If politicians were to refrain from the above actions certainly we would have a more honest society, probably with a lot more angry people. Are Bahamians remotely prepared to deal with a local politician that is not afraid to tell his constituents NO at any political cost?

In truth, sometimes Bahamians “want their cake and eat it too”, we want honest politicians that would compromise what is right when our needs arise. Often times when politicians do not address our personal needs we lash out. If ever unsatisfied, Bahamians occasionally refer to a government or politician as doing nothing while in office, this sometimes speaks to a personal need that has not been met. Such citizens measure good governance by whether or not government initiatives impact their life in a personal way, it matters not the impact of such an initiative on the lives of the larger community.

Presently, I am not convinced that Bahamians elect politicians based on confidence in their ability to be honest, especially since many of us acknowledge dishonesty as a vice that blemishes all men from time to time. More importantly, politicians should embody the virtue of a just man.
Politicians simply reflect the morals, values and norms of the community from which they are elected.
In the words of Kahtil Gibran in The Poet:

“Often times have I heard you speak of one who commits a wrong as though he were not one of you, but a stranger unto you and an intruder upon your world… As a single leaf turns not yellow but with the silent knowledge of the whole tree…So the wrongdoer cannot do wrong without the hidden will of you all.”

While I don’t believe Bahamians elect men for their honesty, I do see value in honest elected officials. In moving forward the question to be considered is: To what extent is a lack of honest officials the result of an essentially dishonest public? Currently, many Bahamians benefit from the actions of dishonest politicians, and quite frankly others may just be waiting in line for an opportunity themselves.

We always pay more attention to the withered leaves at the top of a dying tree, while the infection lie at the root.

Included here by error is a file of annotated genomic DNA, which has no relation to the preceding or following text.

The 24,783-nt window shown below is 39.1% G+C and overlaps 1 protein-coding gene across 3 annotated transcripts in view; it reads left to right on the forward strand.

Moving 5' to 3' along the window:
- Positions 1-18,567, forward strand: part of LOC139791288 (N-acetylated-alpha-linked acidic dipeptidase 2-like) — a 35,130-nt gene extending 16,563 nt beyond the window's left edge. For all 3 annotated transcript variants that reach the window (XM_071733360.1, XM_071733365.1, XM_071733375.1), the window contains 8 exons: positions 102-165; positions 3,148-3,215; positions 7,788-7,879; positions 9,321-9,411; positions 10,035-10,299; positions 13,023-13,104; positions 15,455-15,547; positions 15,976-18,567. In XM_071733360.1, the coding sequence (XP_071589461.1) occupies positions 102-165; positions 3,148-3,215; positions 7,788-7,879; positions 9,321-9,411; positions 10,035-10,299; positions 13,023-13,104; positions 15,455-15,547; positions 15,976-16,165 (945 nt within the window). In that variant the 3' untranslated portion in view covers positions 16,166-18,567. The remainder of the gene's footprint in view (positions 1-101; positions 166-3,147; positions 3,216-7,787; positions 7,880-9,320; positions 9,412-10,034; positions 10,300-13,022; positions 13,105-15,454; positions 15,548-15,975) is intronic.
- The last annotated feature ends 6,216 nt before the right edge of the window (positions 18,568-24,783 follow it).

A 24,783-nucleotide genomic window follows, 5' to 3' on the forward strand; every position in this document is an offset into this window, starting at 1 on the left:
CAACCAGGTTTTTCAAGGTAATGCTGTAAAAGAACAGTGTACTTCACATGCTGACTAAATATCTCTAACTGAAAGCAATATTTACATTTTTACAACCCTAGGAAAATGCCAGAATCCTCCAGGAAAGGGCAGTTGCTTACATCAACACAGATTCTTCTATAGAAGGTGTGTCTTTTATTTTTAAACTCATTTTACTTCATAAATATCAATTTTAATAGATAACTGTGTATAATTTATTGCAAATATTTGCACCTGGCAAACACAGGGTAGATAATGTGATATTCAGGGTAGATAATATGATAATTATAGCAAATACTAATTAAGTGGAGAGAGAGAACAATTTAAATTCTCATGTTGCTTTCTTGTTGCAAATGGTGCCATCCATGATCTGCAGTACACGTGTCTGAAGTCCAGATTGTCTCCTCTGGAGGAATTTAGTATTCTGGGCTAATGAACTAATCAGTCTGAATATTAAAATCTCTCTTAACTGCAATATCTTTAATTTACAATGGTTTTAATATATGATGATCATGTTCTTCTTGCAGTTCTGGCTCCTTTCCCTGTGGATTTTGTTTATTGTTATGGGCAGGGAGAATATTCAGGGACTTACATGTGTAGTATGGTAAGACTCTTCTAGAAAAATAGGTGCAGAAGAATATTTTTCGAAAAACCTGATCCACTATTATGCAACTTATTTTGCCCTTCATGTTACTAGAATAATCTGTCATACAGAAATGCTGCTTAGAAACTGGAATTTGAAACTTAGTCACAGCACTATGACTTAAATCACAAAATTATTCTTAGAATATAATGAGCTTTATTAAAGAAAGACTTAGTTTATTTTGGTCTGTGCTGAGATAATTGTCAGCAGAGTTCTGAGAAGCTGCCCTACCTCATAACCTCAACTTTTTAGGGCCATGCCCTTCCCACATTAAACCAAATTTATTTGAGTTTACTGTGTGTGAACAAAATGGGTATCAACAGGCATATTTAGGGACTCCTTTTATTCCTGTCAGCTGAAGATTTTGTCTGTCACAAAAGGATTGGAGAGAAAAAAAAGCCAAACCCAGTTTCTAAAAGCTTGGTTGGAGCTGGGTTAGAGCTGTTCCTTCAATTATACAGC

Forward Upward Onward Together for a stronger Bahamas


I sometimes wonder if Bahamian people understand the term utilitarianism, and does government and opposition members understand the tenets that such a doctrine embodies. Accordingly, utilitarianism is an ethical doctrine of which postulates: virtue is based upon utility and that behavior should have as its goal the procurement of the greatest happiness for the greatest number of persons. In a democratic society this critical doctrine may be exploited at the disadvantage of those who represent the greatest number of persons.
Bahamian Politicians have ardently demonstrated that political will have more to do with the preservation of personal and party interest, and less to do with utilitarianism. Politicians on both sides of the aisle are guilty of this divisive, selfish and disparaging way of managing the peoples’ government.
As I read the daily papers I can’t help but realize the concealed and scheming messages that overtly espouses ideas and conjectures that are nothing more than jargon to a Bahamian electorate who think they understand. In truth, Bahamians are ignorant of the ambitions of those sworn to be transparent as representative of our people. Both government and opposition leaders have the very same mandate, none less important than the other. The government’s duty is to provide protection for its people, efficiently administer justice, and to provide the infrastructural developments required for the wellbeing of the society at large. The opposition has all these responsibilities as well. When the government is doing what is right, there should be a “Yay”, and when the government is not fulfilling its duties there should be a “Nay”. The government under no circumstance should exercise power in an abusive way. Also, the opposition’s job essentially is not to oppose, block or ridicule every position of the government; this constrains good governance. In many ways this constraint is perceived as a conflict of interest.
Conflict of interest is a term being used rather frequently in today’s Bahamian politics, what exactly do we mean when we use it?